Husserl, Edmund (1859–1938)

DOI: 10.4324/9780415249126-DD029-1
Version: v1,  Published online: 1998
Retrieved June 24, 2017, from

Article Summary

Through his creation of phenomenology, Edmund Husserl was one of the most influential philosophers of our century. He was decisive for most of contemporary continental philosophy, and he anticipated many issues and views in the recent philosophy of mind and cognitive science. However, his works were not reader- friendly, and he is more talked about than read.

Husserl was born in Moravia, received a Ph.D. in mathematics while working with Weierstraß, and then turned to philosophy under the influence of Franz Brentano. He was particularly engaged by Brentano’s view on intentionality and developed it further into what was to become phenomenology. His first phenomenological work was Logische Untersuchungen (Logical Investigations) (1900–1). It was followed by Ideen (Ideas) (1913), which is the first work to give a full and systematic presentation of phenomenology. Husserl’s later works, notably Vorlesungen zur Phänomenologie des inneren Zeitbewusstseins (On the Phenomenology of the Consciousness of Internal Time) (1928), Formale und transzendentale Logik (Formal and Transcendental Logic) (1929), Cartesianische Meditationen (Cartesian Meditations) (1931) and Die Krisis der europäischen Wissenschaften und die transzendentale Phänomenologie (Crisis of the European Sciences) (partly published in 1936), remain largely within the framework of the Ideas. They take up topics that Husserl only dealt with briefly or were not even mentioned in the Ideas, such as the status of the subject, intersubjectivity, time and the lifeworld.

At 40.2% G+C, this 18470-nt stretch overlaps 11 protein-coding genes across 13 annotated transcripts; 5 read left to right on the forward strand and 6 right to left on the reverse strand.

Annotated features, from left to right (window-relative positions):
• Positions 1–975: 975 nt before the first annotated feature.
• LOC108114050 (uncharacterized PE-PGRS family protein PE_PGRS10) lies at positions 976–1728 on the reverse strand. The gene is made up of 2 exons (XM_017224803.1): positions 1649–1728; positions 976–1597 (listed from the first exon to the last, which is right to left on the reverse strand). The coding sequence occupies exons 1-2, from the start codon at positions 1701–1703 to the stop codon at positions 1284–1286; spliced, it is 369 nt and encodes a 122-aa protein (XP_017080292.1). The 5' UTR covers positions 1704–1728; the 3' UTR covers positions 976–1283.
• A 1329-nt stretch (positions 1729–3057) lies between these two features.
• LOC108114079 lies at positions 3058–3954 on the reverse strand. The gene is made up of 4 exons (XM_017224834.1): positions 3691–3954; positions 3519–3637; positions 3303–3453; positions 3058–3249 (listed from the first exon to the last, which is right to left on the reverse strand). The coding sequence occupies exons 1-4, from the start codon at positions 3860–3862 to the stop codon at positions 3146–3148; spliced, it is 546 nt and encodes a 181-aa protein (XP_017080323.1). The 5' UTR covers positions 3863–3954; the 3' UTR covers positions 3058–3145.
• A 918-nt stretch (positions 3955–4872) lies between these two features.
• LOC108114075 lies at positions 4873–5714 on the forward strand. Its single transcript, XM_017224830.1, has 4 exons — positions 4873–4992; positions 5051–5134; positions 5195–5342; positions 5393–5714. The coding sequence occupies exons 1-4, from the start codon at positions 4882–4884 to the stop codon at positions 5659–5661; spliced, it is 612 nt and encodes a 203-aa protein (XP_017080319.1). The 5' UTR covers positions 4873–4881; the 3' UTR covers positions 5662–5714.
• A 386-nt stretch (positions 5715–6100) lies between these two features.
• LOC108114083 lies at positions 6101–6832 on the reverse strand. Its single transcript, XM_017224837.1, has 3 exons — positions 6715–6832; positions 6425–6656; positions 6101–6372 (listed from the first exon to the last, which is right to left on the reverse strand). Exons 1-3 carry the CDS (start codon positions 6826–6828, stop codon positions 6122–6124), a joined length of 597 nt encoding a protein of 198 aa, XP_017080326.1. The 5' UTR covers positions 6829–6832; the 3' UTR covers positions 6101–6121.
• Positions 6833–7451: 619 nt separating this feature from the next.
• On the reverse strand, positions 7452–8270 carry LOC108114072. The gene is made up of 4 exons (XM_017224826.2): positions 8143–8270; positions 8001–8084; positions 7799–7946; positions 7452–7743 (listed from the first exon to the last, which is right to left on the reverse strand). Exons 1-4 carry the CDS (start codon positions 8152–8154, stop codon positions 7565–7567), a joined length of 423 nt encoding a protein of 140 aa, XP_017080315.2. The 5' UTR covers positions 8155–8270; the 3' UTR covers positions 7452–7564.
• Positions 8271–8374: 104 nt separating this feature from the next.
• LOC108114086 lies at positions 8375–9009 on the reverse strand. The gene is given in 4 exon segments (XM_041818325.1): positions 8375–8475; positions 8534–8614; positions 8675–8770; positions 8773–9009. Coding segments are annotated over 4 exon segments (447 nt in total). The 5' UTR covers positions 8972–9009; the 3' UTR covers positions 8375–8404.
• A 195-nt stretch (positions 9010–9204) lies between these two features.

Brentano had characterized intentionality as a special kind of directedness upon an object. This leads to difficulties in cases of hallucination and serious misperception, where there is no object. Also, it leaves open the question of what the directedness of consciousness consists in. Husserl therefore endeavours to give a detailed analysis of those features of consciousness that make it as if of an object. The collection of all these features Husserl calls the act’s ‘noema’. The noema unifies the consciousness we have at a certain time into an act that is seemingly directed towards an object. The noema is hence not the object that the act is directed towards, but is the structure that makes our consciousness be as if of such an object.

The noemata are akin to Frege’s ‘third world’ objects, that is, the meanings of linguistic expressions. According to Husserl, ‘the noema is nothing but a generalization of the notion of meaning [Bedeutung] to the field of all acts’ ([1913] 1950: 3, 89). Just as distinguishing between an expression’s meaning and its reference enables one to account for the meaningful use of expressions that fail to refer, so, according to Husserl, can the distinction between an act’s noema and its object help us overcome Brentano’s problem of acts without an object.